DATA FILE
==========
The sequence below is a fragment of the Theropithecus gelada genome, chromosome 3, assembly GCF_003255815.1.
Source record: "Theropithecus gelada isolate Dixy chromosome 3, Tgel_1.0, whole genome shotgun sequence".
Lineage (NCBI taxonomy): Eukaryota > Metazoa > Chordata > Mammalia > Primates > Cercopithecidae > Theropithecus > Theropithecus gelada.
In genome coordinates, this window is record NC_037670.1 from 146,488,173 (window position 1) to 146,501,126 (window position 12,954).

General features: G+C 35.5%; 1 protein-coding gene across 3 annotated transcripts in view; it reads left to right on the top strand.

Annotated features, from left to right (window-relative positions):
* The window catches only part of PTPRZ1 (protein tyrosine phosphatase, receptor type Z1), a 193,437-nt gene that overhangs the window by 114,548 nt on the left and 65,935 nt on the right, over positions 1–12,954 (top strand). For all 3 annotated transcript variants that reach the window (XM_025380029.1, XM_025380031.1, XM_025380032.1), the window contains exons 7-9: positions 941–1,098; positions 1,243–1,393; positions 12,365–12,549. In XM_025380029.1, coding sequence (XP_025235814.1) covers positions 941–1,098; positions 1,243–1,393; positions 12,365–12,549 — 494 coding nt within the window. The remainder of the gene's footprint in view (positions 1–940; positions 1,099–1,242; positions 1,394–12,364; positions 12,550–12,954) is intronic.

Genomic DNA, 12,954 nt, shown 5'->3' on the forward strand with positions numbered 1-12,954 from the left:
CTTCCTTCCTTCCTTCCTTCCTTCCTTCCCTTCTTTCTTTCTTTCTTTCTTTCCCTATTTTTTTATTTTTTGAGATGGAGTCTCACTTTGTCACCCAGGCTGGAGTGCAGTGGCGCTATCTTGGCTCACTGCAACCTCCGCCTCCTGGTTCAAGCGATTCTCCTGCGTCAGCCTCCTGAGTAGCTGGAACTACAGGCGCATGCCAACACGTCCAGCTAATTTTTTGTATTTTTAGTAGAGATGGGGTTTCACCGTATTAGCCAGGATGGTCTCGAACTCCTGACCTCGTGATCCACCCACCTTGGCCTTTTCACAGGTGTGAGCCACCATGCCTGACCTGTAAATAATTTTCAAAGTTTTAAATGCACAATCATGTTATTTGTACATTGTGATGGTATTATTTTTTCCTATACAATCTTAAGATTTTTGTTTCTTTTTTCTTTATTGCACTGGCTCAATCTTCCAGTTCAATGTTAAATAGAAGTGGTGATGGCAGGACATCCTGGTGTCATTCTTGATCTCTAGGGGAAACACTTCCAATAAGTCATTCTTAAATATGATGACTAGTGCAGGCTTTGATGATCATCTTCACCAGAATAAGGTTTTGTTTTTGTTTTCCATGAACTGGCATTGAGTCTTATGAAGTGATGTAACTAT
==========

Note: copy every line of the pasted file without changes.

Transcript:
The sequence below is a fragment of the Theropithecus gelada genome, chromosome 3, assembly GCF_003255815.1.
Source record: "Theropithecus gelada isolate Dixy chromosome 3, Tgel_1.0, whole genome shotgun sequence".
Lineage (NCBI taxonomy): Eukaryota > Metazoa > Chordata > Mammalia > Primates > Cercopithecidae > Theropithecus > Theropithecus gelada.
In genome coordinates, this window is record NC_037670.1 from 146,488,173 (window position 1) to 146,501,126 (window position 12,954).

General features: G+C 35.5%; 1 protein-coding gene across 3 annotated transcripts in view; it reads left to right on the top strand.

Annotated features, from left to right (window-relative positions):
* The window catches only part of PTPRZ1 (protein tyrosine phosphatase, receptor type Z1), a 193,437-nt gene that overhangs the window by 114,548 nt on the left and 65,935 nt on the right, over positions 1–12,954 (top strand). For all 3 annotated transcript variants that reach the window (XM_025380029.1, XM_025380031.1, XM_025380032.1), the window contains exons 7-9: positions 941–1,098; positions 1,243–1,393; positions 12,365–12,549. In XM_025380029.1, coding sequence (XP_025235814.1) covers positions 941–1,098; positions 1,243–1,393; positions 12,365–12,549 — 494 coding nt within the window. The remainder of the gene's footprint in view (positions 1–940; positions 1,099–1,242; positions 1,394–12,364; positions 12,550–12,954) is intronic.

Genomic DNA, 12,954 nt, shown 5'->3' on the forward strand with positions numbered 1-12,954 from the left:
CTTCCTTCCTTCCTTCCTTCCTTCCTTCCCTTCTTTCTTTCTTTCTTTCTTTCCCTATTTTTTTATTTTTTGAGATGGAGTCTCACTTTGTCACCCAGGCTGGAGTGCAGTGGCGCTATCTTGGCTCACTGCAACCTCCGCCTCCTGGTTCAAGCGATTCTCCTGCGTCAGCCTCCTGAGTAGCTGGAACTACAGGCGCATGCCAACACGTCCAGCTAATTTTTTGTATTTTTAGTAGAGATGGGGTTTCACCGTATTAGCCAGGATGGTCTCGAACTCCTGACCTCGTGATCCACCCACCTTGGCCTTTTCACAGGTGTGAGCCACCATGCCTGACCTGTAAATAATTTTCAAAGTTTTAAATGCACAATCATGTTATTTGTACATTGTGATGGTATTATTTTTTCCTATACAATCTTAAGATTTTTGTTTCTTTTTTCTTTATTGCACTGGCTCAATCTTCCAGTTCAATGTTAAATAGAAGTGGTGATGGCAGGACATCCTGGTGTCATTCTTGATCTCTAGGGGAAACACTTCCAATAAGTCATTCTTAAATATGATGACTAGTGCAGGCTTTGATGATCATCTTCACCAGAATAAGGTTTTGTTTTTGTTTTCCATGAACTGGCATTGAGTCTTATGAAGTGATGTAACTAT